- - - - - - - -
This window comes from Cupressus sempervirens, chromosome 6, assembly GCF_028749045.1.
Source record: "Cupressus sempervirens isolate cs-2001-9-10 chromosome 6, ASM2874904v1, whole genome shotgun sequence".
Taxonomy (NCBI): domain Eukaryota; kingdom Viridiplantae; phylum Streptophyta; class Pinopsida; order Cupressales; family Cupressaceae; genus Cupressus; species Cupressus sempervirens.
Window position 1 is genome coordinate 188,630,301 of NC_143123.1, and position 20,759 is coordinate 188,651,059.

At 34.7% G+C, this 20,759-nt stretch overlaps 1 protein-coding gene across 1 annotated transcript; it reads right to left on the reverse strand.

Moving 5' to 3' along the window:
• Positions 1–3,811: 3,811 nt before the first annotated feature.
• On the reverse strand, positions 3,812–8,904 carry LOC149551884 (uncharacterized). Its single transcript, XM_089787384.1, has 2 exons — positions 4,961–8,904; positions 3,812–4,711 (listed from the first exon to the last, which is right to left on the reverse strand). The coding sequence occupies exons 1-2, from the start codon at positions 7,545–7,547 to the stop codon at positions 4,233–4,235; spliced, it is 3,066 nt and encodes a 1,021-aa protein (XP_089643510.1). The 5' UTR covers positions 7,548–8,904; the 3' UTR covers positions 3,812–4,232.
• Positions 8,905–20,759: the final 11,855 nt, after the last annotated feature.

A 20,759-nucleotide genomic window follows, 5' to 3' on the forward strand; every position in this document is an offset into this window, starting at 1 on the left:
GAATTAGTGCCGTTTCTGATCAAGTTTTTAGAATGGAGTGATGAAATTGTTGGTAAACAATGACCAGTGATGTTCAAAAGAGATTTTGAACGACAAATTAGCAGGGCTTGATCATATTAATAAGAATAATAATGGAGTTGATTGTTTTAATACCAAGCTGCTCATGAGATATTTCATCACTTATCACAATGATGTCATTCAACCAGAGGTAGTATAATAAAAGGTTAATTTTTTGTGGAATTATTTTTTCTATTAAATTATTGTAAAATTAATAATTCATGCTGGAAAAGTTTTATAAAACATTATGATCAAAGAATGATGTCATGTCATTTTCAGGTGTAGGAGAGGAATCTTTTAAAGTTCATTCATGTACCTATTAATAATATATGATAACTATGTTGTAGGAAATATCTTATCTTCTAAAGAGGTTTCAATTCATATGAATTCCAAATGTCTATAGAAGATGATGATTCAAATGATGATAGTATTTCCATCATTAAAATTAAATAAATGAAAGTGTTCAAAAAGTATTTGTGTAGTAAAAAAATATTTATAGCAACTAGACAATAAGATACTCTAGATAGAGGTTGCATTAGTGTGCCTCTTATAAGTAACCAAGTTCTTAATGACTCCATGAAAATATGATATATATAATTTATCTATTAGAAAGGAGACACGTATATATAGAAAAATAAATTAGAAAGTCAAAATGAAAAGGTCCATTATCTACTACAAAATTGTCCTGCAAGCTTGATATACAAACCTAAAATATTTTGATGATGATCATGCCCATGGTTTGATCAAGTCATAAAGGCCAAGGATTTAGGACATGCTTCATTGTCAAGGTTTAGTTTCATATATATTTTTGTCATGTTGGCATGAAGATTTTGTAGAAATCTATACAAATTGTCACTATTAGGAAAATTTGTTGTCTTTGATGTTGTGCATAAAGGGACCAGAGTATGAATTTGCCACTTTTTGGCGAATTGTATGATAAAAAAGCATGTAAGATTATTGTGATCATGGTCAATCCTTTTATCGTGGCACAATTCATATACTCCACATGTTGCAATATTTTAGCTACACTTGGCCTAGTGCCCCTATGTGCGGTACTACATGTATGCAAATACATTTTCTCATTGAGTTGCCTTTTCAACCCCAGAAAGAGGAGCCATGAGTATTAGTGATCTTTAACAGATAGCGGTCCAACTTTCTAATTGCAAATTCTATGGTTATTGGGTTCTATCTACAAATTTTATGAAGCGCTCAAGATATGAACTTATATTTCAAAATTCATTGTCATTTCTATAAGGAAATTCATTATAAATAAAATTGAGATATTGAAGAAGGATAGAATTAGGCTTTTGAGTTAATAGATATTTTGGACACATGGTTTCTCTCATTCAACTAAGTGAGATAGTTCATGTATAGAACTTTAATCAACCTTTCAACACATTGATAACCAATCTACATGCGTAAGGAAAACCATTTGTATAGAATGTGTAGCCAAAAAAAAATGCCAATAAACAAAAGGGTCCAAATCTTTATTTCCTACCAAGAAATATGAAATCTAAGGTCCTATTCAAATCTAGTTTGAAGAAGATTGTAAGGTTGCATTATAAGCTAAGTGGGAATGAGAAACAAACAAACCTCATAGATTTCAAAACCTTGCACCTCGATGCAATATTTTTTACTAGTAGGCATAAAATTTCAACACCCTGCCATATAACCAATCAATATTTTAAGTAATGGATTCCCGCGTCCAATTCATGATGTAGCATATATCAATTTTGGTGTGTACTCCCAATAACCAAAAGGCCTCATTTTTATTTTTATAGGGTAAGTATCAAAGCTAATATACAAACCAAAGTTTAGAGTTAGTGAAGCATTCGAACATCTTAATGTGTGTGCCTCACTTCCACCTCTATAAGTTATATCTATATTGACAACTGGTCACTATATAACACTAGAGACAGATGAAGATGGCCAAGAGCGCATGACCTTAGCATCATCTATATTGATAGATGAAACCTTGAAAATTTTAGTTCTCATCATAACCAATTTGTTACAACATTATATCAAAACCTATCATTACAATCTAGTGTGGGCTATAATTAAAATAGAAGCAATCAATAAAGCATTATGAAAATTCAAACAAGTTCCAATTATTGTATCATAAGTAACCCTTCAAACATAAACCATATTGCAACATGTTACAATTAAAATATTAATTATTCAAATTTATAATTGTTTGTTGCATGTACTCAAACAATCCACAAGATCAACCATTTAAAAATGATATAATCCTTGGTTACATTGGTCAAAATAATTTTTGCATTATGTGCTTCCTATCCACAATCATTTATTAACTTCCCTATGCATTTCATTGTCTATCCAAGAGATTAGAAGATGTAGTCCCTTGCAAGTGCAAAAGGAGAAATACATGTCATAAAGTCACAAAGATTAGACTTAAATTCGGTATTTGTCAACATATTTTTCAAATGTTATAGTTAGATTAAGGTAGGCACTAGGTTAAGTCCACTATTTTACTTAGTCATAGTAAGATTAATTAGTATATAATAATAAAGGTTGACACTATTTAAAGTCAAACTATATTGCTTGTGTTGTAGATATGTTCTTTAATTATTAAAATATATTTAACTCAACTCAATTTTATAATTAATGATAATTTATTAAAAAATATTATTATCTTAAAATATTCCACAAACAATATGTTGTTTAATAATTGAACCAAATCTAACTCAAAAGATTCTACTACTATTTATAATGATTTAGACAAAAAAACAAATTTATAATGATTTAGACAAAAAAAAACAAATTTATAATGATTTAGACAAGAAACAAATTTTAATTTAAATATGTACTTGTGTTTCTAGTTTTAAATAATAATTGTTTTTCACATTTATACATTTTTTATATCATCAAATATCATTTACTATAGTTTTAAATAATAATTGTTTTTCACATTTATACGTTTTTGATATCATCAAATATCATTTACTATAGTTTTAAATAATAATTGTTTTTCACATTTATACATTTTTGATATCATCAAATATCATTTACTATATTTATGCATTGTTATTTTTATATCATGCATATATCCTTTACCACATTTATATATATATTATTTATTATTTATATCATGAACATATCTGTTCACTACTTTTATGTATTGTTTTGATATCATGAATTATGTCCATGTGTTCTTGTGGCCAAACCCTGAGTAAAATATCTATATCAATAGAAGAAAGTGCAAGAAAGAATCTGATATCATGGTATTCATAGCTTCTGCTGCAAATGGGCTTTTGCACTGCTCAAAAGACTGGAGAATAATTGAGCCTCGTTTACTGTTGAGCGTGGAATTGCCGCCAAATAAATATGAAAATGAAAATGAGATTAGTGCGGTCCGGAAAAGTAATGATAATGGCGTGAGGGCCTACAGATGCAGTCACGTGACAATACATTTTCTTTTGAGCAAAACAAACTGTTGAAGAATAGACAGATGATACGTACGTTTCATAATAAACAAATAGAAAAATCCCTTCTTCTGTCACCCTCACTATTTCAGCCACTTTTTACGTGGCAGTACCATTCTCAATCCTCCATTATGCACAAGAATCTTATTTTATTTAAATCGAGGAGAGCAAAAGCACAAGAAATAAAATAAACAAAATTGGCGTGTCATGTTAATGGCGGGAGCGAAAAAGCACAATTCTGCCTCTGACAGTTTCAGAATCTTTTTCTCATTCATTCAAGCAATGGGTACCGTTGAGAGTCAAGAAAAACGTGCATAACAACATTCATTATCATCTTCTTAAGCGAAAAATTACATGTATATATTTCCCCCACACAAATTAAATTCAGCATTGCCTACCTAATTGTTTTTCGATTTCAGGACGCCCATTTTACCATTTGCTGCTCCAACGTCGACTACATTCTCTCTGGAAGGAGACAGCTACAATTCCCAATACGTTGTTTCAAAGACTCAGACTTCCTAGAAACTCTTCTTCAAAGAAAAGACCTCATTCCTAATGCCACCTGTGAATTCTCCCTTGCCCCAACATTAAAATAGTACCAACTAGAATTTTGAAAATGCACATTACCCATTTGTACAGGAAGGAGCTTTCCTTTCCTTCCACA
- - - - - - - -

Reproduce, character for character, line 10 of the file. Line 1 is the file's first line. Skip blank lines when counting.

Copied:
A 20,759-nucleotide genomic window follows, 5' to 3' on the forward strand; every position in this document is an offset into this window, starting at 1 on the left: